Novel method for estimating nutrient intakes using a semistructured 24-hour diet recall for infants and young children in rural bangladesh

Zaynah T. Chowdhury, Kristen M. Hurley, Rebecca K. Campbell, Saijuddin Shaikh, Abu Ahmed Shamim, Sucheta Mehra, Parul Christian

Research output: Contribution to journalArticlepeer-review


Background: Nutrient-level intakes from home-prepared complementary foods are rarely estimated among infants and young children in low-income settings. The major constraints are related to lack of standard recipes and ingredients and portion sizes. Objectives: This article describes the feasibility, applicability, and validity of a post hoc qualitative methodology to estimate nutrient intakes in children using 24-h dietary recall. Methods: Semistructured, interviewer-administered caregiver 24-h diet recalls were conducted to assess food intake among children participating in a randomized trial of complementary food supplementation at ages 6, 9, 12, 15, 18, and 24 mo in rural Bangladesh. At the end of the diet data collection, focus group discussions with mothers (n = 6) and cooking activities (n = 5) were conducted to obtain standard recipes (and ingredients) and portion sizes for reported foods given at different ages. Nutrient intakes were calculated for children in the control group (n = 1438), and convergent validity of the data was tested by examining the association of energy and protein intakes with child age and socioeconomic status (SES). Results: Focus group discussions generated standardized recipes for 21 commonly consumed mixed dishes being fed to children. These recipes were cooked, and portion sizes of standardized measures used in 24-h recalls were quantified in grams. For discrete foods, we quantified women's perceptions of "small,""medium,"and "large"in grams. Across all ages, food groups consumed consisted mostly of staples, with the most common being rice, potatoes, and biscuits. Using portion size data and recipe ingredients, the 24-h dietary data, and Bangladeshi food composition tables, we successfully estimated nutrient intakes in children. Convergent validity analysis showed that energy and protein intakes were strongly associated with age and SES (both P < 0.001). Conclusions: We demonstrated the use of a validated, qualitative methodology for estimating nutrient intakes in young children from complementary foods in undernourished contexts.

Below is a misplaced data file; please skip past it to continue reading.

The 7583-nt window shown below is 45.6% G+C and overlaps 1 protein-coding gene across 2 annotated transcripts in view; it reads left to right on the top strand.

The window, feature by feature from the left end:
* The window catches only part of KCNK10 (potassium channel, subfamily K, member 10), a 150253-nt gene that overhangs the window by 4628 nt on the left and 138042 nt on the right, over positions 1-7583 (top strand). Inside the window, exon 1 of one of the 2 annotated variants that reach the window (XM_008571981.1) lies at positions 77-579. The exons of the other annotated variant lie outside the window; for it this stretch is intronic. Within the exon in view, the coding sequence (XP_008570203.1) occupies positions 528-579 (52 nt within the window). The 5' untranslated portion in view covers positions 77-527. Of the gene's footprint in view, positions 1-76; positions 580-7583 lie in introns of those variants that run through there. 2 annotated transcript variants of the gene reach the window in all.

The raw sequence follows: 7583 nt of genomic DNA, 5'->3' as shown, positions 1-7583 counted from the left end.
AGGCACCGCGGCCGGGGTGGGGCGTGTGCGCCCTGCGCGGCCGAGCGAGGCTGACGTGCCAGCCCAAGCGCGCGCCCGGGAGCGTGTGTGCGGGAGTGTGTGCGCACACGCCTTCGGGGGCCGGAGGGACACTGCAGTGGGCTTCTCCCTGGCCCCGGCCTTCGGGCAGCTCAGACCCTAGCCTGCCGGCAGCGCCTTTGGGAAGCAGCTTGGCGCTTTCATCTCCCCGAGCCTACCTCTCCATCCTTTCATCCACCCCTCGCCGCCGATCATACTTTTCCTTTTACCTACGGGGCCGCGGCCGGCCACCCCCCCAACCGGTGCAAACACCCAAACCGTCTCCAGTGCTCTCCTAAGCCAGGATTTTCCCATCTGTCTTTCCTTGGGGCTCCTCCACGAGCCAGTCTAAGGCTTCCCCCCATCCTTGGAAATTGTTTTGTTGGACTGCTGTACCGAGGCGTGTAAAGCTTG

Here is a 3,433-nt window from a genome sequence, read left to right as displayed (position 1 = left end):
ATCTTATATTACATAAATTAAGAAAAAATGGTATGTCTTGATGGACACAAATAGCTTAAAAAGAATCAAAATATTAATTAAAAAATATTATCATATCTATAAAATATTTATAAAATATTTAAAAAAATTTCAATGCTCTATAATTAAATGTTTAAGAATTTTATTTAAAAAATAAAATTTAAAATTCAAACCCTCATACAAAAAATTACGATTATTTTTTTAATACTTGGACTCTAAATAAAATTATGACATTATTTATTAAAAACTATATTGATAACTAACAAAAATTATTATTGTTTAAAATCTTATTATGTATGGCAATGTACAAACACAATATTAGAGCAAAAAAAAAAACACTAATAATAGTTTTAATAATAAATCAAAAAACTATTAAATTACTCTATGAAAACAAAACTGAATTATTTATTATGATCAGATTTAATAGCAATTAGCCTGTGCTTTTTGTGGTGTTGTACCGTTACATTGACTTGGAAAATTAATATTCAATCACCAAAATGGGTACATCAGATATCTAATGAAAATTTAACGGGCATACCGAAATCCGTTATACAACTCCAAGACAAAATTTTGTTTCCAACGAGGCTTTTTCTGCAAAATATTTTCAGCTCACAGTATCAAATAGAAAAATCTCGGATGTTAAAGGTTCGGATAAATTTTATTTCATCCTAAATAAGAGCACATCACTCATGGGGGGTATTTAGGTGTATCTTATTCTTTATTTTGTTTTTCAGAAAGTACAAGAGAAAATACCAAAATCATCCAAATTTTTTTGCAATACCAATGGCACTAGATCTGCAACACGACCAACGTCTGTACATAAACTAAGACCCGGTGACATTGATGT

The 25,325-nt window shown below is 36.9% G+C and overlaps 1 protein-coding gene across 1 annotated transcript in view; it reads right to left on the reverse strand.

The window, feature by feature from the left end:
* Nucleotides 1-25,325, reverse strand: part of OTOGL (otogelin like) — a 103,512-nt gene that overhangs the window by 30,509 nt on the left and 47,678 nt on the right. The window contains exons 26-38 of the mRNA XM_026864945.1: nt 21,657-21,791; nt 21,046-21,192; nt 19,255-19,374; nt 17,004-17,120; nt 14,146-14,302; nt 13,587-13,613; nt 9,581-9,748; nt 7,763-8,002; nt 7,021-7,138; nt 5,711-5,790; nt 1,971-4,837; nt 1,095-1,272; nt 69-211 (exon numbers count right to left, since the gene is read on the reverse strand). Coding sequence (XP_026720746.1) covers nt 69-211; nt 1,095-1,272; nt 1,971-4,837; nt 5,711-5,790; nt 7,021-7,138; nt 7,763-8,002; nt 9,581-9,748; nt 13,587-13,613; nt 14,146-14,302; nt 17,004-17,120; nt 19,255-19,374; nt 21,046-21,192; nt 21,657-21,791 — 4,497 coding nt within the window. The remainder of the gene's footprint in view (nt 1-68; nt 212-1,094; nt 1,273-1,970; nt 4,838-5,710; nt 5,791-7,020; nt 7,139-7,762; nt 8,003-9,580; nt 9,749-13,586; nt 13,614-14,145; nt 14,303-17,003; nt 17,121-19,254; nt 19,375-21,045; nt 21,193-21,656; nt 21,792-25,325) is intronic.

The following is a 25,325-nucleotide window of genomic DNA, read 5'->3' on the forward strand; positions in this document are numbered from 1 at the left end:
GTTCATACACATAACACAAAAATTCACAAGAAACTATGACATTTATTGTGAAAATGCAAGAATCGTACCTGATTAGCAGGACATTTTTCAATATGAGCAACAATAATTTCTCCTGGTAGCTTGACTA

Original languageEnglish (US)
JournalCurrent Developments in Nutrition
Issue number9
StatePublished - Sep 1 2020


  • 24-h dietary recall
  • Complementary foods
  • Infants and children
  • Nutrient intake
  • Qualitative data

ASJC Scopus subject areas

  • Medicine (miscellaneous)
  • Food Science
  • Nutrition and Dietetics


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